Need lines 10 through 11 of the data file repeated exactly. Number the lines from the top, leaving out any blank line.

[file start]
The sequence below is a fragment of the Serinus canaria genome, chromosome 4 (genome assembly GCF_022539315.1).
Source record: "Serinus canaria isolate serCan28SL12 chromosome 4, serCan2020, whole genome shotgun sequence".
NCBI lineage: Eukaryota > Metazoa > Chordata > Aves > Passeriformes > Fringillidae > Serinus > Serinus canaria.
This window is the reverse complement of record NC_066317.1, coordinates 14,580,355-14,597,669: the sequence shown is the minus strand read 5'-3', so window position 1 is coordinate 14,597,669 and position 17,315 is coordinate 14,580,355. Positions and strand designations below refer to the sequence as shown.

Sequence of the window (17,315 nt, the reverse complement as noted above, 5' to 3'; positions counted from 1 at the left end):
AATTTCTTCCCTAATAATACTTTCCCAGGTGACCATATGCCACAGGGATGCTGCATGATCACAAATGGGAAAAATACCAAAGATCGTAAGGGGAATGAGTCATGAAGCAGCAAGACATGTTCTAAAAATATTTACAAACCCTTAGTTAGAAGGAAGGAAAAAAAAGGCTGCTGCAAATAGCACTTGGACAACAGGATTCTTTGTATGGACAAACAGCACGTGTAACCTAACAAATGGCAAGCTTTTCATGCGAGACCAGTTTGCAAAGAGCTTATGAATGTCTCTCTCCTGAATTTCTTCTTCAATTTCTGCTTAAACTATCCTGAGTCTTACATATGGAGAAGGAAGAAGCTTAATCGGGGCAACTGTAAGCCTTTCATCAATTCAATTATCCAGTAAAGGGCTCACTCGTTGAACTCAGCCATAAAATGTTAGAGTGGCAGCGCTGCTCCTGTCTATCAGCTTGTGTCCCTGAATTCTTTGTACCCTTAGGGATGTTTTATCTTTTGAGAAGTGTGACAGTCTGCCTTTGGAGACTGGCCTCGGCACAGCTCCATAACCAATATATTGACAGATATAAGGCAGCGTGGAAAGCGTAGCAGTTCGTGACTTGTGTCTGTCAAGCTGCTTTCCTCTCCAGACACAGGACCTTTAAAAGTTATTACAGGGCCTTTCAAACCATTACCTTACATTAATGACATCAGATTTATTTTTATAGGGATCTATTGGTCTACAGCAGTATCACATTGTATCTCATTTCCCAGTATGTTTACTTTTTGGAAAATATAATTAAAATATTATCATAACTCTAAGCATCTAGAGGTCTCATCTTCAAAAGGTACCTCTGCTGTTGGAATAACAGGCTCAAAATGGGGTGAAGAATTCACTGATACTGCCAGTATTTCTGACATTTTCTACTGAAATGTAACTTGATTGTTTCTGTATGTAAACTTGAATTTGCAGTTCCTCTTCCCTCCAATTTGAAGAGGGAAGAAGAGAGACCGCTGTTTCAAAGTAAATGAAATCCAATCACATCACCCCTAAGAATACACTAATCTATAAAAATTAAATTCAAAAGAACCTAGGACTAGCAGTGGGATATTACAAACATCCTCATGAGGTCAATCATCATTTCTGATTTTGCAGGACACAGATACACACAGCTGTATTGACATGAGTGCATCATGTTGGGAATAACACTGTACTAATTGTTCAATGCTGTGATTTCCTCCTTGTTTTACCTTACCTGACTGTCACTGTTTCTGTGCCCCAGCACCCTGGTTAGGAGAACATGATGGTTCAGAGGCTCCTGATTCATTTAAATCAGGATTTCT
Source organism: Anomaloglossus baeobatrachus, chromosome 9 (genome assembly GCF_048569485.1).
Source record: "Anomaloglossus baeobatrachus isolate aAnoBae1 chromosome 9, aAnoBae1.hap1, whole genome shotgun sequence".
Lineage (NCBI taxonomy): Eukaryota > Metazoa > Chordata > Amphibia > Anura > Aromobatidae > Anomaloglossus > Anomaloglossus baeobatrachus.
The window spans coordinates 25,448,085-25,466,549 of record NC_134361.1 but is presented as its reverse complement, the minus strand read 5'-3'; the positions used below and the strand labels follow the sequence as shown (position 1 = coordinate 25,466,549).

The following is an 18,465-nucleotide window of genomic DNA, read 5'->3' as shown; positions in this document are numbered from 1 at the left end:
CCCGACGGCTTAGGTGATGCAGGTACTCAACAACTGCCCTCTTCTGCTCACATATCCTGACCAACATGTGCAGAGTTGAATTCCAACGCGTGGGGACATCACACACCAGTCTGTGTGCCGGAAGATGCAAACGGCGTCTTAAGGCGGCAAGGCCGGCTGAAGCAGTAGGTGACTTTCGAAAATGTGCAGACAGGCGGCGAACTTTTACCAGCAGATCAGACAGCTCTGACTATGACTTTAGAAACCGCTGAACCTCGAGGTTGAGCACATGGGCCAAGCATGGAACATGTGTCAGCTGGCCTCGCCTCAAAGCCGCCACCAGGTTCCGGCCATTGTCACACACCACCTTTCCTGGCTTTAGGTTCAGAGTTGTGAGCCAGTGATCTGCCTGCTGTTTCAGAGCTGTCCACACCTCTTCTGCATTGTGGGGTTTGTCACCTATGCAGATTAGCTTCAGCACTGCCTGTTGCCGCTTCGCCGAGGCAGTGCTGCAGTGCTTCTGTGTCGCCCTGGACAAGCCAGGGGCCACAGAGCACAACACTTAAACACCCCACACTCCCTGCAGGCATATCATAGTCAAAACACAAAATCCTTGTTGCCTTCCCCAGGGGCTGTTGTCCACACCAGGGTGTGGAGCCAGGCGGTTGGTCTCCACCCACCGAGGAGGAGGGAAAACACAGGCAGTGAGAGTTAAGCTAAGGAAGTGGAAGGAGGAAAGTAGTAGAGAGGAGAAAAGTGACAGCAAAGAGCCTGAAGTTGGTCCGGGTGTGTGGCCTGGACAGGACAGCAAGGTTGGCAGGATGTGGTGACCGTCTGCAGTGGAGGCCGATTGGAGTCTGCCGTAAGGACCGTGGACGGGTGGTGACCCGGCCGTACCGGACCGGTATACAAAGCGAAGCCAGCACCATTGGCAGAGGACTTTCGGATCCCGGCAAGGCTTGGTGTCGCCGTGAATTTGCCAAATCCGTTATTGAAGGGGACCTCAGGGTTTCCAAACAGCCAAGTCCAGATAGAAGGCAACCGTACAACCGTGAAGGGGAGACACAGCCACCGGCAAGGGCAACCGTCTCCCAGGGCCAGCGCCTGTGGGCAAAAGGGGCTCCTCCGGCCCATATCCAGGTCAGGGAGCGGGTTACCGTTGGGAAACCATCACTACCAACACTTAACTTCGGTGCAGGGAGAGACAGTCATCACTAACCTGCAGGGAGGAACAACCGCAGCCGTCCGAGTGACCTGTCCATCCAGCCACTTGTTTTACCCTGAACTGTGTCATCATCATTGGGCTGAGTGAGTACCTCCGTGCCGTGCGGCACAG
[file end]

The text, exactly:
The window spans coordinates 25,448,085-25,466,549 of record NC_134361.1 but is presented as its reverse complement, the minus strand read 5'-3'; the positions used below and the strand labels follow the sequence as shown (position 1 = coordinate 25,466,549).

The following is an 18,465-nucleotide window of genomic DNA, read 5'->3' as shown; positions in this document are numbered from 1 at the left end: